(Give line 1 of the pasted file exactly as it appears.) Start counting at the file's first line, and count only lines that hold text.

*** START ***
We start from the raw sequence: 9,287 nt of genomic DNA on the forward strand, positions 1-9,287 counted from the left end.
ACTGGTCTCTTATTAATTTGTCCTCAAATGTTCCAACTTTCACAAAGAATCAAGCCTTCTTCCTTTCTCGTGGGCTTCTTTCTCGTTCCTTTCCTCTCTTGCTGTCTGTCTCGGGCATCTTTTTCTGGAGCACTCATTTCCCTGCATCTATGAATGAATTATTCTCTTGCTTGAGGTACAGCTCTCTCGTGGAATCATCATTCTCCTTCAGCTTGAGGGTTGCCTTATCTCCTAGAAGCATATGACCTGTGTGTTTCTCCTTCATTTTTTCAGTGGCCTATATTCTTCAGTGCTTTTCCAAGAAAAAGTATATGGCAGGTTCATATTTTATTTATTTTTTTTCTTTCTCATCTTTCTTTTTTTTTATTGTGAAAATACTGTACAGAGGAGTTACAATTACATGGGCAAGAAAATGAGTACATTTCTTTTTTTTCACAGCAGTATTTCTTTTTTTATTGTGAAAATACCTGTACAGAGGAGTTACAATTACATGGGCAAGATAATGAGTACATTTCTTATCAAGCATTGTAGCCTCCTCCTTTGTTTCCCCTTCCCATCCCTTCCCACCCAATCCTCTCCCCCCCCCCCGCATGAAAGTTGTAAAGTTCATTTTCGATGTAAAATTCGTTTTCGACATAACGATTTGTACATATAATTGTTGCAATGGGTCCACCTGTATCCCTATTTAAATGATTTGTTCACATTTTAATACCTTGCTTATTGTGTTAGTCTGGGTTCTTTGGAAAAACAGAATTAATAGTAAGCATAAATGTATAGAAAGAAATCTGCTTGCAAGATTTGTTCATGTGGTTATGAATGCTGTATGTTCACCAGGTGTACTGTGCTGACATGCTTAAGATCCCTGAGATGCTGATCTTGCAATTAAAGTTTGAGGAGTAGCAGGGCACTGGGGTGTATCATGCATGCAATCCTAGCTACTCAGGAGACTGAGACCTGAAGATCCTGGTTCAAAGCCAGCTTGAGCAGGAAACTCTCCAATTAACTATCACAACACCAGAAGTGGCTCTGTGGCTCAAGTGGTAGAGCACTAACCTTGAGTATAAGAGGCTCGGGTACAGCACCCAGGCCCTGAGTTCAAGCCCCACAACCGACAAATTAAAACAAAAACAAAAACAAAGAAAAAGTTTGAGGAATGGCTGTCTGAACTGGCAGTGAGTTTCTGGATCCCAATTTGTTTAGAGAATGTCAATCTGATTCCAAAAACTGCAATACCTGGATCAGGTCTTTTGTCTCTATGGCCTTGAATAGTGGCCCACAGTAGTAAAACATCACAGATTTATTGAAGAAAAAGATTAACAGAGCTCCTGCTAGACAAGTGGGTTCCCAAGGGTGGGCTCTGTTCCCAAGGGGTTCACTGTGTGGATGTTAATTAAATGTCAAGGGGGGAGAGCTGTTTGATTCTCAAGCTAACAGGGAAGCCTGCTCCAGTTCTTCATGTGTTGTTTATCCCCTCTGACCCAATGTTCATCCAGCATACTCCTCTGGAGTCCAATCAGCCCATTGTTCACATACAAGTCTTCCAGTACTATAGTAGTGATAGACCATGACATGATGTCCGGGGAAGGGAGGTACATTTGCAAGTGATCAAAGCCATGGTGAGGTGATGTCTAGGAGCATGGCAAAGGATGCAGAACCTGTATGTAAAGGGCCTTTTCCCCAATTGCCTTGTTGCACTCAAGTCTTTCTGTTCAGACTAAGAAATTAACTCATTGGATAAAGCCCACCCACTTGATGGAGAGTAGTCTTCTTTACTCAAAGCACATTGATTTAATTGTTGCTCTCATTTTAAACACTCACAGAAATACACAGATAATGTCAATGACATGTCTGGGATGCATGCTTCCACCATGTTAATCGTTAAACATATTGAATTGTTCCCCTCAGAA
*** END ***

We start from the raw sequence: 9,287 nt of genomic DNA on the forward strand, positions 1-9,287 counted from the left end.